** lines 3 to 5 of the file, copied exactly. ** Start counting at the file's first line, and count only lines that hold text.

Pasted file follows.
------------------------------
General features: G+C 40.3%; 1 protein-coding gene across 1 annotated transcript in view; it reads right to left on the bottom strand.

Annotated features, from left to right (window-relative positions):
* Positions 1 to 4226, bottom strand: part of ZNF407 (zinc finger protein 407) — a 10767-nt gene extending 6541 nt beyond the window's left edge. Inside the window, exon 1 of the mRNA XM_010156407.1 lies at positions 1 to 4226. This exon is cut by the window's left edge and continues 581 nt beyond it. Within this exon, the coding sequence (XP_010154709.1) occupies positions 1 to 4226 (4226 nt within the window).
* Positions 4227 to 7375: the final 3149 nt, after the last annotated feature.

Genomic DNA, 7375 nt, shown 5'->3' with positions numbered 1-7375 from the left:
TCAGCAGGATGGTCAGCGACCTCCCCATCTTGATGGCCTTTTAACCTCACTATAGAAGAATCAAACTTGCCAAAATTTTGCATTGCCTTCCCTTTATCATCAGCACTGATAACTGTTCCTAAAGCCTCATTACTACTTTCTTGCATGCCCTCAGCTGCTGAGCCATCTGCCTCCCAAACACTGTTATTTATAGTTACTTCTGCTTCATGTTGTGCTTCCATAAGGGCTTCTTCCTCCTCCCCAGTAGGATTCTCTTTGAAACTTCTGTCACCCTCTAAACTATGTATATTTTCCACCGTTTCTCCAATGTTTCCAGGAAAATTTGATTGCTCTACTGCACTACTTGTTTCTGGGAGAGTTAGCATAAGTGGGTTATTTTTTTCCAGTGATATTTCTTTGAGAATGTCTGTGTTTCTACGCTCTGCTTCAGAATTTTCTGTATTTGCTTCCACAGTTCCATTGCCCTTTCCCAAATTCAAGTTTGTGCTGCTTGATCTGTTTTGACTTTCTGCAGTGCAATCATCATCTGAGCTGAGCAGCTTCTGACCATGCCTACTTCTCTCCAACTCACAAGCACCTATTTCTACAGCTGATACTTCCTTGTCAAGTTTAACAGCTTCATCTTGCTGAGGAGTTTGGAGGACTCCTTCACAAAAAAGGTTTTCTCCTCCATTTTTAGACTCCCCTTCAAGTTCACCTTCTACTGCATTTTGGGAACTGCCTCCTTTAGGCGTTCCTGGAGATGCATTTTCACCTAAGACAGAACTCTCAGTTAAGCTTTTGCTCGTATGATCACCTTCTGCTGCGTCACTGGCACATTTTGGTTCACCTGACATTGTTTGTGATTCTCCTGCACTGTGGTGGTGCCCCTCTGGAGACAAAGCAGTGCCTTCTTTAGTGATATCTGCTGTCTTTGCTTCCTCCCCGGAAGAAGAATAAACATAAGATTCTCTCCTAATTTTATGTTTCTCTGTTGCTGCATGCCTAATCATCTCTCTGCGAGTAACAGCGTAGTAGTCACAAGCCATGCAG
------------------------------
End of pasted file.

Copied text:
* Positions 1 to 4226, bottom strand: part of ZNF407 (zinc finger protein 407) — a 10767-nt gene extending 6541 nt beyond the window's left edge. Inside the window, exon 1 of the mRNA XM_010156407.1 lies at positions 1 to 4226. This exon is cut by the window's left edge and continues 581 nt beyond it. Within this exon, the coding sequence (XP_010154709.1) occupies positions 1 to 4226 (4226 nt within the window).
* Positions 4227 to 7375: the final 3149 nt, after the last annotated feature.

Genomic DNA, 7375 nt, shown 5'->3' with positions numbered 1-7375 from the left: